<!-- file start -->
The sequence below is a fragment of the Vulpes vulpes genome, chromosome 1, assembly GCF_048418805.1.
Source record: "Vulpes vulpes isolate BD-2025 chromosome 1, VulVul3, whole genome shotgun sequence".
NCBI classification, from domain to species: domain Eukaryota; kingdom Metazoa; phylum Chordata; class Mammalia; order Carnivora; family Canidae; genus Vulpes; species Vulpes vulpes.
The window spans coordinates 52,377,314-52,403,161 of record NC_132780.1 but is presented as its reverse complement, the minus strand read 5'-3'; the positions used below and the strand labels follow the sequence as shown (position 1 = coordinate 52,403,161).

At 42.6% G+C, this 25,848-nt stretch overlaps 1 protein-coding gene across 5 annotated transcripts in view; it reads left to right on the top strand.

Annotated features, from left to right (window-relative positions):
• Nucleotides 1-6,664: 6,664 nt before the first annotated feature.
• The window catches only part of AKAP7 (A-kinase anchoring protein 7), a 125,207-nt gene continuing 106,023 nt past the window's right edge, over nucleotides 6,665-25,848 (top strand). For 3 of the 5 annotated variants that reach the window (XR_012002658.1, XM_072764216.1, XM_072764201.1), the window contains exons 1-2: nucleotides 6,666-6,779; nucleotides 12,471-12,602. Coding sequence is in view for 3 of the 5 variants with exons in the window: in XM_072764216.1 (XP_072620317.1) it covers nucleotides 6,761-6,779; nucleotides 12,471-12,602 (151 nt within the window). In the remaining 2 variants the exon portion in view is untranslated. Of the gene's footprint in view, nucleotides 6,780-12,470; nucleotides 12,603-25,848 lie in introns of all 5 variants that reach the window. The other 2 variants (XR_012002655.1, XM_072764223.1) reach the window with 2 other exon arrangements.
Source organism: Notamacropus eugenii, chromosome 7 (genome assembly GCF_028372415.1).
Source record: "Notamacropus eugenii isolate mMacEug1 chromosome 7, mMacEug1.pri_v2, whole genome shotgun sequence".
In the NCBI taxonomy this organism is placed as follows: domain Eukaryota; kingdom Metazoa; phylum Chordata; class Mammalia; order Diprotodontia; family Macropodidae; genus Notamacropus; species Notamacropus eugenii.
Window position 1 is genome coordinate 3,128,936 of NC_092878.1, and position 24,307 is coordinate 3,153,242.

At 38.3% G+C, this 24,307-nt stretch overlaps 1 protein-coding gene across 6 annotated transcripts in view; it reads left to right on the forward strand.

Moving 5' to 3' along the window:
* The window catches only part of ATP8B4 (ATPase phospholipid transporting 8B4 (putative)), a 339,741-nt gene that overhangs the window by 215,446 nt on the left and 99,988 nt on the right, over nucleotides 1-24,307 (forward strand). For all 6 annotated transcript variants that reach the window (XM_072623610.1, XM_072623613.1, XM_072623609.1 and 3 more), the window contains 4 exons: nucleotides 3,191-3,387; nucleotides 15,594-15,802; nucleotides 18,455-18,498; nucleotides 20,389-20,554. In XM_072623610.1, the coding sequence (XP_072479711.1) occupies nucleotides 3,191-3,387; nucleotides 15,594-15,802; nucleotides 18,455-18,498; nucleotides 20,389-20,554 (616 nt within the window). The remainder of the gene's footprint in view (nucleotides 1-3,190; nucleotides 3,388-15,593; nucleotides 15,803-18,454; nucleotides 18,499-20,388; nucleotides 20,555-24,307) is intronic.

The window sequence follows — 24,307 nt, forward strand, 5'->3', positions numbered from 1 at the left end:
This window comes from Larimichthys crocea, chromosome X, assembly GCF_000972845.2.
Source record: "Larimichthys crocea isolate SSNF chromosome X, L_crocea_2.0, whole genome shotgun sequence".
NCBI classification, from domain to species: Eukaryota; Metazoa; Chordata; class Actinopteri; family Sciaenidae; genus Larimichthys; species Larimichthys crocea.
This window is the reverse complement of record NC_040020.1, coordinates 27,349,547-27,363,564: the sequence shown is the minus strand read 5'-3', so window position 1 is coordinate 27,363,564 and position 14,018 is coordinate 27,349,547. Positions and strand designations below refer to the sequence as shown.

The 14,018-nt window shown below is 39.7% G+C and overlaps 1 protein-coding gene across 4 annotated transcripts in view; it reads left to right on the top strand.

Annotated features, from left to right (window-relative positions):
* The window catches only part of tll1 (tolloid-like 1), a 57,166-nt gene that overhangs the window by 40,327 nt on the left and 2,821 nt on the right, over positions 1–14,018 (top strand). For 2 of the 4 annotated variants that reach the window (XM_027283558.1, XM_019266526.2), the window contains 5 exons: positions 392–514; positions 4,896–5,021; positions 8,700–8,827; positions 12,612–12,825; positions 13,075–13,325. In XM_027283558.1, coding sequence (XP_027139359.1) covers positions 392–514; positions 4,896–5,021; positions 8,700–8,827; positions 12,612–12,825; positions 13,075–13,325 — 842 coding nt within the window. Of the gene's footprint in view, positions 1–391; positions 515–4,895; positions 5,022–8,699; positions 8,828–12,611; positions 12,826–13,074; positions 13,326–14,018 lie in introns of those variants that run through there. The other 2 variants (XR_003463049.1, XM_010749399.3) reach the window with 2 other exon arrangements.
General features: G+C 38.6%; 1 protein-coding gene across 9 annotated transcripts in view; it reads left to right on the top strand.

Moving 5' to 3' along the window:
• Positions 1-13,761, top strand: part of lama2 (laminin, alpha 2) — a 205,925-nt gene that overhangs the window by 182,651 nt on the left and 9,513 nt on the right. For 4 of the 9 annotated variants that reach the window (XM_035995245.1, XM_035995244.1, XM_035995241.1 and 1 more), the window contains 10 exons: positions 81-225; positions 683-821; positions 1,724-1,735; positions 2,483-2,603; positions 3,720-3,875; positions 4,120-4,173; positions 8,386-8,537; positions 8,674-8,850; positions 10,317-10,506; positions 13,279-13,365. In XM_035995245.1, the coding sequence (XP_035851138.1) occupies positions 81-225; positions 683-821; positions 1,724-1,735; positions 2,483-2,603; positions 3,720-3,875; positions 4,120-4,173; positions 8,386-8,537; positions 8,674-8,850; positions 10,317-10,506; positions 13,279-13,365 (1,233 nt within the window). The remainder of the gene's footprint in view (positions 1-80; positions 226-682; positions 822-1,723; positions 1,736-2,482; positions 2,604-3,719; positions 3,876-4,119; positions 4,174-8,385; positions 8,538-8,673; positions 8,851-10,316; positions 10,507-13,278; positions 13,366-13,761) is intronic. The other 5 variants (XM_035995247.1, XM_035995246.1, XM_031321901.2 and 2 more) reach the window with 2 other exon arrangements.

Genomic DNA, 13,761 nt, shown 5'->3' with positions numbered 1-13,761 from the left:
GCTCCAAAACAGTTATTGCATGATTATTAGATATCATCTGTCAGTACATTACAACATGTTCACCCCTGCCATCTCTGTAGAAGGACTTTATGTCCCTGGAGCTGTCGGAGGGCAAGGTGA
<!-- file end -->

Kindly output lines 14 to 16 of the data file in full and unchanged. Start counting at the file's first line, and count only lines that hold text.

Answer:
Moving 5' to 3' along the window:
* The window catches only part of ATP8B4 (ATPase phospholipid transporting 8B4 (putative)), a 339,741-nt gene that overhangs the window by 215,446 nt on the left and 99,988 nt on the right, over nucleotides 1-24,307 (forward strand). For all 6 annotated transcript variants that reach the window (XM_072623610.1, XM_072623613.1, XM_072623609.1 and 3 more), the window contains 4 exons: nucleotides 3,191-3,387; nucleotides 15,594-15,802; nucleotides 18,455-18,498; nucleotides 20,389-20,554. In XM_072623610.1, the coding sequence (XP_072479711.1) occupies nucleotides 3,191-3,387; nucleotides 15,594-15,802; nucleotides 18,455-18,498; nucleotides 20,389-20,554 (616 nt within the window). The remainder of the gene's footprint in view (nucleotides 1-3,190; nucleotides 3,388-15,593; nucleotides 15,803-18,454; nucleotides 18,499-20,388; nucleotides 20,555-24,307) is intronic.

The window sequence follows — 24,307 nt, forward strand, 5'->3', positions numbered from 1 at the left end: